I’m so glad it’s camping weather again! It so refreshes me to enjoy a weekend outdoors where the kids can run around wild and play freely while I can relax and read a magazine.
This weekend we drove out to the Taean National Seashore where we’ve been before. We camped at at a nice campground along Gurypo beach. The kids played in the sand, searched for shells and seaglass, explored tidepools and sketched in their sketch books. The water was too cold to swim, thankfully, so I didn’t need to worry about all that.
We pitched the tent on a nice hill overlooking the beach and spent the afternoon out by the water. I sat on our mat and read most of the time; it was bliss. Later, we returned to the tent to find a group of Ukrainians having a giant cookout right by our tent. I guess it’s their regular spot, as Igor explained to me, but they just came for the day. I was irritated, but let it go. Avi and I spent some time resting in the tent, reading and playing Uno. Zoe ran around with the Ukrainian kids Yulia and Igor; it all worked out fine.
At night we had a great fire for hotdogs and marshmallows. All the kids came over for roasting and playing with fire… what could be more fun. Once the Ukrainian friends left, we moseyed into our tent for books and bed. I slept like a baby!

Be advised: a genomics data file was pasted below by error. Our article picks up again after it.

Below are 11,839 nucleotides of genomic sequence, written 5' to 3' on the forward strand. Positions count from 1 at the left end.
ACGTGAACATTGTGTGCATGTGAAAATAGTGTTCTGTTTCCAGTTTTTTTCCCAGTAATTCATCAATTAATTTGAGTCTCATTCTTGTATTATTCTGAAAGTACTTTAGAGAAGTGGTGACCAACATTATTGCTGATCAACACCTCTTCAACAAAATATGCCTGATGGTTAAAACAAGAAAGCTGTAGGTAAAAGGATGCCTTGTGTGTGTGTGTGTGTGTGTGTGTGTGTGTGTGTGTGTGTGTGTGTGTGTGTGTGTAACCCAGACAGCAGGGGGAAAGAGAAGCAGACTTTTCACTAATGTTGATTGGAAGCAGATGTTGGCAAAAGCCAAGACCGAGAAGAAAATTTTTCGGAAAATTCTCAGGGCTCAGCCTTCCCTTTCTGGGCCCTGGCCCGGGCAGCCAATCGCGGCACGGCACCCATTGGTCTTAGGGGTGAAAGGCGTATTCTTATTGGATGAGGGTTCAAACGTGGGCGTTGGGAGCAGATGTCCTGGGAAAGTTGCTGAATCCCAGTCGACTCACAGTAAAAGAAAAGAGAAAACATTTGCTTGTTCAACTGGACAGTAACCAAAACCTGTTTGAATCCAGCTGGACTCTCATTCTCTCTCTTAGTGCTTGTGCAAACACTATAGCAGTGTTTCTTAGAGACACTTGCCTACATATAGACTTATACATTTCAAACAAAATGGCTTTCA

We spent all morning today walking along the water – the tide was in – and then following the coastline trail a mile or so up to the next beach. The coast in Korea is quite rocky with cliffs falling into the water. It’s pretty. We had fun a the next beach collecting things and watching the giant barges go by. On our return trip we picked our way along the base of cliffs – the tide had gone out a bit – and even had a fun, kinda sketchy, adventure crossing around a bit of a ‘gorge’ where the water was still rushing in and out. Luckily, the water is very shallow and we were all careful!
On the way home we stopped at a roadside memorial to a particular Korean who helped lead the resistance to the Japanese occupation at the turn of the century. His birth home is there and was super neat to see with it’s traditional courtyard and thatch. There was also a memorial with missiles and tanks and carved flags of ally nations. Seemed to immortalize a particular battle. Not sure if this was anti-Japanese fighting or Korean War era; it’s was hard to tell. Still, neat. The kids especially thought it was cool as we had seen some bunkers facing the sea along our hike earlier.